And dairy products are also high-sugar foods—yogurt is probably one of the worst! There are certainly great choices out there, but some of them have upwards of 35 grams of sugar!  That’s just astronomical in terms of how much sugar you’re actually consuming. (Helpful hint: Try an unsweetened Greek yogurt and add a packet of sugar or a bit of stevia if you need a boost—or mix in half of a really ripe banana for a natural sweetener.)

Sometimes it seems that people think, “Well, having yogurt is so great, I should be feeling good and energized”, but if it’s laden with sugar, don’t be surprised if you feel the same energy crash you would get if you ate a chocolate bar.

Sugar: The bottom line

If you want a ballpark number to strive for, aim for 4 grams or less per serving in the foods you eat. If that means you need to have a smaller serving, or to put the product back and find a different product (or even better yet, make it yourself), it might take a bit of discipline...but you can do it!  Of course, it may take some time and experimentation to find what works for you and your lifestyle—we’re creating healthy habits that are sustainable, after all!

The less sugar you have in your diet, the easier it is to lose weight and the better it is for your overall health. You’re going to have more energy, and you’re not going to have those sugar highs and then those crashes.

Looking for more assistance with your nutrition?  Contact me here.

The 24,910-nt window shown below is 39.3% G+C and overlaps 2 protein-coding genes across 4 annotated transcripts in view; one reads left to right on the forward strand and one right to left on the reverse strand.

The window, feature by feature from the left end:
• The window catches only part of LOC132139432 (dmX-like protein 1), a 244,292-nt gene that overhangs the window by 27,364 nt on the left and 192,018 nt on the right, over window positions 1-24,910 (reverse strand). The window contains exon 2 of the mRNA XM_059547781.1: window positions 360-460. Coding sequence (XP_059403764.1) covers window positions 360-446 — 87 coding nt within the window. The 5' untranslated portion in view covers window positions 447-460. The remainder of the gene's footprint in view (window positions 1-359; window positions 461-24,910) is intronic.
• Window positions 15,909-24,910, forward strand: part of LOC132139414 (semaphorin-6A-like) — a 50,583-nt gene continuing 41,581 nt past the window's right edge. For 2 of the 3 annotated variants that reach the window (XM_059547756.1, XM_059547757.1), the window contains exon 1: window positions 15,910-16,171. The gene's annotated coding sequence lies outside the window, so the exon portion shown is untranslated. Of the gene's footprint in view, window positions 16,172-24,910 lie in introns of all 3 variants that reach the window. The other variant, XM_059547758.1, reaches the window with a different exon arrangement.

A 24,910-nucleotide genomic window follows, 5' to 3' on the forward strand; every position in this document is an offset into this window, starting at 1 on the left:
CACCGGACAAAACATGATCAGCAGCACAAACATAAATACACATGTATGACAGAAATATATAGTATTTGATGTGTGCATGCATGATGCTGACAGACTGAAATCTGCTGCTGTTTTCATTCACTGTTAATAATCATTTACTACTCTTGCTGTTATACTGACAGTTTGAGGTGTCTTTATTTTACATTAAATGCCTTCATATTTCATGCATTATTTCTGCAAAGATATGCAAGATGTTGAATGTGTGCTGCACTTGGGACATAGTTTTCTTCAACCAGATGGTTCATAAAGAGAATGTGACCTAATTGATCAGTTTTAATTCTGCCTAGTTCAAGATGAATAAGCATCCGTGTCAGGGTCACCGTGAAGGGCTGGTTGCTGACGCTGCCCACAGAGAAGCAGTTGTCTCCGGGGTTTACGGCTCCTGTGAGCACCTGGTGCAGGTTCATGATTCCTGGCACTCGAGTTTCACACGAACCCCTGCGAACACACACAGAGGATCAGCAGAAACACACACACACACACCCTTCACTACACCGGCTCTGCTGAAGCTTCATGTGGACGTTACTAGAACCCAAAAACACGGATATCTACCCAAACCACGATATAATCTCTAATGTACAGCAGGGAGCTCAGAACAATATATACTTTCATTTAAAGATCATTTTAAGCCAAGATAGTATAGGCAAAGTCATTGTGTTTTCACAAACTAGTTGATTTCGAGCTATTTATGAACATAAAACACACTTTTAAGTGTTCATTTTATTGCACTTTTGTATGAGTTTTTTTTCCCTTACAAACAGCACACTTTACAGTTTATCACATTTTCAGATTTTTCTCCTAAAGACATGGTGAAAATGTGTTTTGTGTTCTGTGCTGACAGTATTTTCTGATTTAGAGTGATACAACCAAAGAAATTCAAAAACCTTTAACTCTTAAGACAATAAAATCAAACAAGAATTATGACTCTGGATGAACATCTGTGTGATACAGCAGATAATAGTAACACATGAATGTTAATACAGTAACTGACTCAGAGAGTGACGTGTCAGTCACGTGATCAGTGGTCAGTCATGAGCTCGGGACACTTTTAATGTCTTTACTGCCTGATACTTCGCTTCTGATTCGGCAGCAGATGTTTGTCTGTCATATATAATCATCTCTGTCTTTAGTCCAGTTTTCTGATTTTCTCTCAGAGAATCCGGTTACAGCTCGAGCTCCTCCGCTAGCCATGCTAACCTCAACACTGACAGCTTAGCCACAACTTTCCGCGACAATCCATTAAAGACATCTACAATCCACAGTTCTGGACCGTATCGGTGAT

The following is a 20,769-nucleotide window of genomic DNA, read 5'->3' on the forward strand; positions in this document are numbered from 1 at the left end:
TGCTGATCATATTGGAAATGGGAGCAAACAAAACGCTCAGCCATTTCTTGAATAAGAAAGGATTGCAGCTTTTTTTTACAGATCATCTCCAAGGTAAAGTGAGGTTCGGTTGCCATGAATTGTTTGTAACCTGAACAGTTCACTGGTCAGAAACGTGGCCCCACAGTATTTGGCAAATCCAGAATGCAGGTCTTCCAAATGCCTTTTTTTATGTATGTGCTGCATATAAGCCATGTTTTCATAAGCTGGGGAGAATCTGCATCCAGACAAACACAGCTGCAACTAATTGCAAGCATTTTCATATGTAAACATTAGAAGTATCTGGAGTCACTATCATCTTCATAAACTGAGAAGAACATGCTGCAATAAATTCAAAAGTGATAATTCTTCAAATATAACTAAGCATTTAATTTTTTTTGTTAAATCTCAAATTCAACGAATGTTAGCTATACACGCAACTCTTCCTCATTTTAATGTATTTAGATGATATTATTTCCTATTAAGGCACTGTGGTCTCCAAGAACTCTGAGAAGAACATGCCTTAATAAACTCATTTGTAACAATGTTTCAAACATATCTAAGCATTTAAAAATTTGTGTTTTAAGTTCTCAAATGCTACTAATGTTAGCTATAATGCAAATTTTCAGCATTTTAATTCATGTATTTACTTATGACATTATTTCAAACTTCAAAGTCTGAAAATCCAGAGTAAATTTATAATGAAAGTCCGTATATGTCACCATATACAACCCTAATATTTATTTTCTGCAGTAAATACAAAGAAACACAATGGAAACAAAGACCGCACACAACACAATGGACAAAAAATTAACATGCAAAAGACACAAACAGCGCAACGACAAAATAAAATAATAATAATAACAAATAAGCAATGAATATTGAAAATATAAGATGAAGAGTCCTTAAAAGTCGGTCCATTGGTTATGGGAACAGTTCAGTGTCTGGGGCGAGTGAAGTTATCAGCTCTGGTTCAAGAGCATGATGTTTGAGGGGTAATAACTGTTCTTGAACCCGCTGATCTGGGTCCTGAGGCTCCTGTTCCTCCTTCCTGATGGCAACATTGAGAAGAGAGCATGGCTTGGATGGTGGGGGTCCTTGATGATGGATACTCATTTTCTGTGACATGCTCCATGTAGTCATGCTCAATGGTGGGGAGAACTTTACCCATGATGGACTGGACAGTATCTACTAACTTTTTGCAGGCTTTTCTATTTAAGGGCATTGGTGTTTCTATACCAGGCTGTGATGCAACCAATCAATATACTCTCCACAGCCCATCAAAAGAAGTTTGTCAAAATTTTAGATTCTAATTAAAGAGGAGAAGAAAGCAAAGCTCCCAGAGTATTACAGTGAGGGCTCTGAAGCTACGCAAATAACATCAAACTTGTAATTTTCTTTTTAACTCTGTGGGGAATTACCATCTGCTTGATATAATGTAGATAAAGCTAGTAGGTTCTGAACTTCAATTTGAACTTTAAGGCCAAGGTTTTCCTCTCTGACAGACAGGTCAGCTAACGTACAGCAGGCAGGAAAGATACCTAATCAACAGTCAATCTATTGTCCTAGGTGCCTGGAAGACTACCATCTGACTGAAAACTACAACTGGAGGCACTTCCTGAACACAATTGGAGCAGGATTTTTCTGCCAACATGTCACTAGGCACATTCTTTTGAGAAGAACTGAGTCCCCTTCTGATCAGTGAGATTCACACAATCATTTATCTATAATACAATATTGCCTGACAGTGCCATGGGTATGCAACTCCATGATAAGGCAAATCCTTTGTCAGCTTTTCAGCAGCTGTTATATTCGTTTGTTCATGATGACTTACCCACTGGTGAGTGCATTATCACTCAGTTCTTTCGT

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Push-Ups: How to Get Over the "Sticking Points"

Let’s talk about one of the most traditional strength exercises out there: Push-ups.

Sometimes, there’s a point where you feel like you want to go deeper, but you can’t.

Your arms just feel like they don’t want to bend any further.

Whether you’re doing push-ups from your knees or your toes, it doesn’t matter. You really want to come all the way down and all the way up.

So how do you go from that little bit of a push-up to that full-range push up? You’ll need to train your body for that last component.

Here’s a trick that you can use to help get past those sticking points, but for it to work, you’ll really have to practice. You’ll see me demonstrate in the video I made for you, but let me describe it for you too:

Here’s how:

1.    Start from your knees.  
2.    Lay on your stomach.
3.    Brace yourself to make sure that your abs are nice and tight; contracted.  
4.    Blow out as you push yourself up from the floor trying to keep your body in line. Avoid snaking your way up. You want to be nice and solid—rigid—as you push yourself up from the floor. This will help you to strengthen all of the muscle fibers.

When you’re only doing a small range of motion of the push-up, you’re not engaging the full muscle group, you’re only getting a portion of it.

By doing the reverse, you’re going to help strengthen those muscle fibers so that eventually you’ll be able to do the full range of motion.

Perform 3 sets of 10 repetitions, starting from your stomach and pushing your way up.

Start with that, and if that’s too challenging, do as many as you can, then take a break.

Then try again.

It’s just training the body in a different way so that eventually all the pieces will come together and you’ll be doing them in no time—a little bit deeper.

The key is making sure that you’re not just using your arms, but that you’re engaging all of your muscles.

Your quads (your legs) should be engaged and also your core.  

Click here to check out the YouTube video I made for you, showing you how to get past those “sticking points”  when you’re working on push-ups.

Whether it’s a standard push up or skinny triceps push-ups, this video will help you to perform your push-ups with a full range of motion. Let me know how it goes!

Hits: 242